Awhile back I shared some photos from my 1938 Northeast High School yearbook, with the promise of sharing more photos from other recent vintage yearbook acquisitions.
Today I’m here to share the highlights from my 1934 Radford High School yearbook from Radford, Virginia.
Here’s a sample page from the section of Seniors. I love the diamond-shaped frames. I chose to share this page in particular, because I’m enchanted by the young lady in the middle:
Her name is Frances, and she is so beautiful. She was one of the few people in this yearbook who were photographed in profile. I love that stylish single ringlet of hair near her temple. I also love that she was the only person in this entire yearbook that signed her name in red pencil. So sassy!
Apparently, she was was a member of the Literary Club, Debating Club, Glee Club, and Boosters Club. She was on the girls “Basket-ball” team, and held the position of Class Secretary her senior year.
And her quote bestowed upon her by the yearbook staff? “The tongue no man can tame.”
Frances is so lovely!
Radford High School News
I love this photo of the school newspaper crew. They’re a rather dapper bunch, aren’t they? I wish I owned all those dresses being modeled in the front row!
The owner of this yearbook, Gladys*, is somewhere in this photo. I’ve tried really hard to figure out who Gladys is in all the photos she’s listed in, but I’ve had no luck. All I know about her is that she is a Junior. All the lower classmen did not get individual photos like the Seniors. They were all rounded up for one group shot that would appear in the yearbook (see below), and then their names were listed in alphabetical order, not by how they were arranged in the photo.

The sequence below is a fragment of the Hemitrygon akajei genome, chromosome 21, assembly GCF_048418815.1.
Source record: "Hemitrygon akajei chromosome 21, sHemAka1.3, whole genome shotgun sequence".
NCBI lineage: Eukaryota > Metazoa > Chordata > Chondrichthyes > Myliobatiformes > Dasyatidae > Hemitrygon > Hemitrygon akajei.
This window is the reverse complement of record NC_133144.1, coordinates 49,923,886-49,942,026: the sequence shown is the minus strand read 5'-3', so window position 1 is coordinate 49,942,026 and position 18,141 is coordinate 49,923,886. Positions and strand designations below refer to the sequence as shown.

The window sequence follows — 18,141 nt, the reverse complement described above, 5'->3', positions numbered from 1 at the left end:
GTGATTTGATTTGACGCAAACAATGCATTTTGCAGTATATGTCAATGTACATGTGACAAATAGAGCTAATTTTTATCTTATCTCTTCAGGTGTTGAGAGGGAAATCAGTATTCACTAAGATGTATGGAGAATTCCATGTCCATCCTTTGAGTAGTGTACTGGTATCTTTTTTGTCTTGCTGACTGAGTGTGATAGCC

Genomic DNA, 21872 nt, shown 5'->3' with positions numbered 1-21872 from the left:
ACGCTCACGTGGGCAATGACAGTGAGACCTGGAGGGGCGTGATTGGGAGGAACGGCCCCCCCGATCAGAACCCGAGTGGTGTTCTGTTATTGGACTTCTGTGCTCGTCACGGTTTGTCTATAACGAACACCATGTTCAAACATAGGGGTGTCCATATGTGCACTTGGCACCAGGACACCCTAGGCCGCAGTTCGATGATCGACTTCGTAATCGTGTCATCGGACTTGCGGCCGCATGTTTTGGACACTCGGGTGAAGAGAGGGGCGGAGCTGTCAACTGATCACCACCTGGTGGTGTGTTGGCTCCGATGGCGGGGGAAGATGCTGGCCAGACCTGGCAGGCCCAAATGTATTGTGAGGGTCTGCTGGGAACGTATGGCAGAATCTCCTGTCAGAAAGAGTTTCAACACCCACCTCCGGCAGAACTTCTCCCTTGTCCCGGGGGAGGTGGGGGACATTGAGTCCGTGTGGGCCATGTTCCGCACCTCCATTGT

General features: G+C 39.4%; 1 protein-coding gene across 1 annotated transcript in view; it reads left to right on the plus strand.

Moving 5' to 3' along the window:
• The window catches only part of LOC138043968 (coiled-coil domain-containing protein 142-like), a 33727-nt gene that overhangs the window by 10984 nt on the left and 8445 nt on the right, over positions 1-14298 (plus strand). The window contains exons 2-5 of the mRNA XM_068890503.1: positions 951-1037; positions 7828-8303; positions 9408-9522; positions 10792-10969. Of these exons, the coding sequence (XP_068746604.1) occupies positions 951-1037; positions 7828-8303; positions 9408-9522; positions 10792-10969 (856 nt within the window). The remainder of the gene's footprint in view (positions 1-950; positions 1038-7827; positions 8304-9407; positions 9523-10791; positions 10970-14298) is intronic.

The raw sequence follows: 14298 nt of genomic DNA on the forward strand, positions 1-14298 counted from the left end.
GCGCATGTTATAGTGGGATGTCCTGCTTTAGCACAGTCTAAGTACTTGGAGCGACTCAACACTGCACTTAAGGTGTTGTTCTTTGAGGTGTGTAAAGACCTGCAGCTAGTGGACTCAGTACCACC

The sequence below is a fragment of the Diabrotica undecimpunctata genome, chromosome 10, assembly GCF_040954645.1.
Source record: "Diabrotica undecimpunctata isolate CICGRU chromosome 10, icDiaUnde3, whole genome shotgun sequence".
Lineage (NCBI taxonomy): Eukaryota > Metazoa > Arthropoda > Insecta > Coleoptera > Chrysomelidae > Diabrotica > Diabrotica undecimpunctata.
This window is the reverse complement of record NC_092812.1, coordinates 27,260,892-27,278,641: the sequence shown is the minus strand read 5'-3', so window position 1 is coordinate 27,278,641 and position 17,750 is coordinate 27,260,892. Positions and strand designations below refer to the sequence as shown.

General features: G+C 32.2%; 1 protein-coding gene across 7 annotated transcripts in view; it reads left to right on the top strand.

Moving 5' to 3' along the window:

Sophomore Class + Signature Examples
Here is the Sophomore class. I’m sharing this one for all its signatures**. This yearbook is filled with signatures.
When I looked through this yearbook for the first time, I kept thinking about how all these cursive names looked like the penmanship of all the elderly people I’ve met in my lifetime. It’s strange how I have associated that distinct penmanship with old people, and here was a book filled with it—and all of it was made by teenagers!
So all old people were once young, and all young people will grow old, and all that jazz—sure. But what it really made me think about was how penmanship and letter forms have changed over time. We all know how typefaces have changed over time, but I never stopped to think about how human-made letterforms have changed over the past hundred years or so.
I’m sure typefaces and human-made letterforms have influenced each other throughout time, and I’d love to learn more about this. I’d love to know the specifics of how and when and why. I find that kind of stuff fascinating.